REVIEW

Review: Annette will sweep willing viewers along.

Annette (MA15+, 139 minutes)

5 stars

Every 10 years or so, Leos Carax delivers a movie that is darn impossible to ignore. Holy Motors in 2012 was a weird and obtuse homage to cinema under threat from digital technologies.

Who can forget the ride in the limo with a shape-shifting Denis Lavant? Or the scene in which the actor stalks a film set in a motion capture suit?

Pola X, with Carax's late wife, Yekaterina Golubeva, was about a decade earlier. Then the film that made Carax really famous, Les Amants du Pont-Neuf, arrived in 1991 with Juliette Binoche and Denis Lavant as a pair of vagrants down and out on the streets of Paris. It created a world that was unfailingly beautiful.

Adam Driver, left, and Marion Cotillard in Annette. Picture: Madman

Adam Driver, left, and Marion Cotillard in Annette. Picture: Madman

For a director with a 40-year career, this French auteur has hardly been profligate with his talents. Six features aren't much in anyone's language. And yet when his work appears, it is striking for its fearless creative exuberance, aching romantic power and unique vision.

With Marion Cotillard and Adam Driver as the beautiful doomed lovers in Annette, Ann Desfranoux and Henry McHenry, this musical romantic drama is all of the above. It won Carax the prize for best director at Cannes this year.

From the first moments, the key creatives are in frame. There's Leos Carax at the mixing console while the pop-rock duo, Sparks, begin the first number. Ron and Russell Mael of Sparks wrote the screenplay with Carax.

"So may we start?" the director asks. "Mais oui," is the answer in this, Carax's first English-language film. "We hope it goes the way it's supposed to go," someone murmurs. That's it. Annette is set in the world of performers where the fame their celebrity attracts and their private lives collide.

The cameras roll in one of the most fluent and enticing opening scenes I've seen. So May We Start, the Sparks' song, is taken up by the cast and crew, as they walk out of the studio into a Los Angeles night in a sweeping tracking shot that so drew me in.

Carax has always expressed a love for cinema in his films, celebrating what it has to offer. In Driver as a looming Henry McHenry, he has an actor whose performance almost overwhelms the hyper-reality, the lustrous photography and the artificial sets, dominating the film in an extraordinary physical performance.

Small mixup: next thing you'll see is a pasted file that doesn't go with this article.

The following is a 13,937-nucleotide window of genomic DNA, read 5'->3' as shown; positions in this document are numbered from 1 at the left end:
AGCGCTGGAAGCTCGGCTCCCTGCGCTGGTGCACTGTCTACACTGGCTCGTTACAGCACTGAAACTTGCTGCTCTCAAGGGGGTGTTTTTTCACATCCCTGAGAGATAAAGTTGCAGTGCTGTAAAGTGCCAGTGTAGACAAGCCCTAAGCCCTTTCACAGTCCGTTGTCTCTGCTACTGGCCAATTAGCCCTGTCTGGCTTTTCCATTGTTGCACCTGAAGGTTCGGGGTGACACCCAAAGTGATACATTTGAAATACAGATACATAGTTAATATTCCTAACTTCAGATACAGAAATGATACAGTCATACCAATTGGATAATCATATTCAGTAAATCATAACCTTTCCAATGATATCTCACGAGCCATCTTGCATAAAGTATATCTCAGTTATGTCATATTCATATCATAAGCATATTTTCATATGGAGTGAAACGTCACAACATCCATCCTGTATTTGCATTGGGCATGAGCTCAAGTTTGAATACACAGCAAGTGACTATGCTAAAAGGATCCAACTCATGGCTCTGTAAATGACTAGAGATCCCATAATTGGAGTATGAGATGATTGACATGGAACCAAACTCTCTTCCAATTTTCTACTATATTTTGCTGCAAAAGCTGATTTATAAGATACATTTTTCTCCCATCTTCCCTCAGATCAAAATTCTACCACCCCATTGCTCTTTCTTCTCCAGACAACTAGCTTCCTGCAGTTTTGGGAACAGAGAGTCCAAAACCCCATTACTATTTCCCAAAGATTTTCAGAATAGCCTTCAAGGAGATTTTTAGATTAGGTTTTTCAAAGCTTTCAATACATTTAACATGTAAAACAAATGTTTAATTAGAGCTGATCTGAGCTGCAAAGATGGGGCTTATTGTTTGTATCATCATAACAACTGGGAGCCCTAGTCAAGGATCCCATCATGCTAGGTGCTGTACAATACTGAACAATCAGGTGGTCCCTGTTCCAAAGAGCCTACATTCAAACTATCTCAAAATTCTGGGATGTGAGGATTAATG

Opera soprano Cotillard has less to do, besides die on stage every night. It's our loss that the actor's character is so under-written, but the balance is redressed when little Annette eventually emerges to take her place.

Although McHenry is a stand-up comic, he is like a pugnacious boxer onstage, a hulking figure in a green robe. Green is the colour coded as his in the film's luscious palette.

As he stalks the stage like he is searching for an invisible antagonist, adoring fans hang on every vulgar word. It shows how he can say and do anything and get away with it, which may remind you of current political populism. While there's a strong element of Gothic tragedy to Annette, it isn't devoid of the occasional contemporary reference, as in Californian wildfires and Me Too.

The romance with Cotillard's Ann, the embodiment of refinement, is a partnership of opposites. Their love song, We Love Each Other So Much, performed on a walk in the woods and while they make love, is a sunny moment that is short-lived.

The mood quickly turns dark after the birth of their daughter, Annette, a strange child, a Pinocchio-like marionette with protruding ears like her father. As Ann's international opera career ascends, Henry is left at home with their daughter, his career plateauing and audiences turning away.

After McHenry shows he is every bit as evil as a villain of Victorian melodrama, the narrative shifts from Ann's demise to a new, even darker chapter in which Carax takes all sorts of risks with a wooden puppet-girl. Despite it all, the film still resonates powerfully and becomes strangely compelling.

Annette has the cautionary elements of children's traditional fables and fairytales, those that were troubling in their dark ambiguity. Audiences may be swept away, if they are willing to get on board and let it happen.

This story A dark story that is compelling first appeared on The Canberra Times.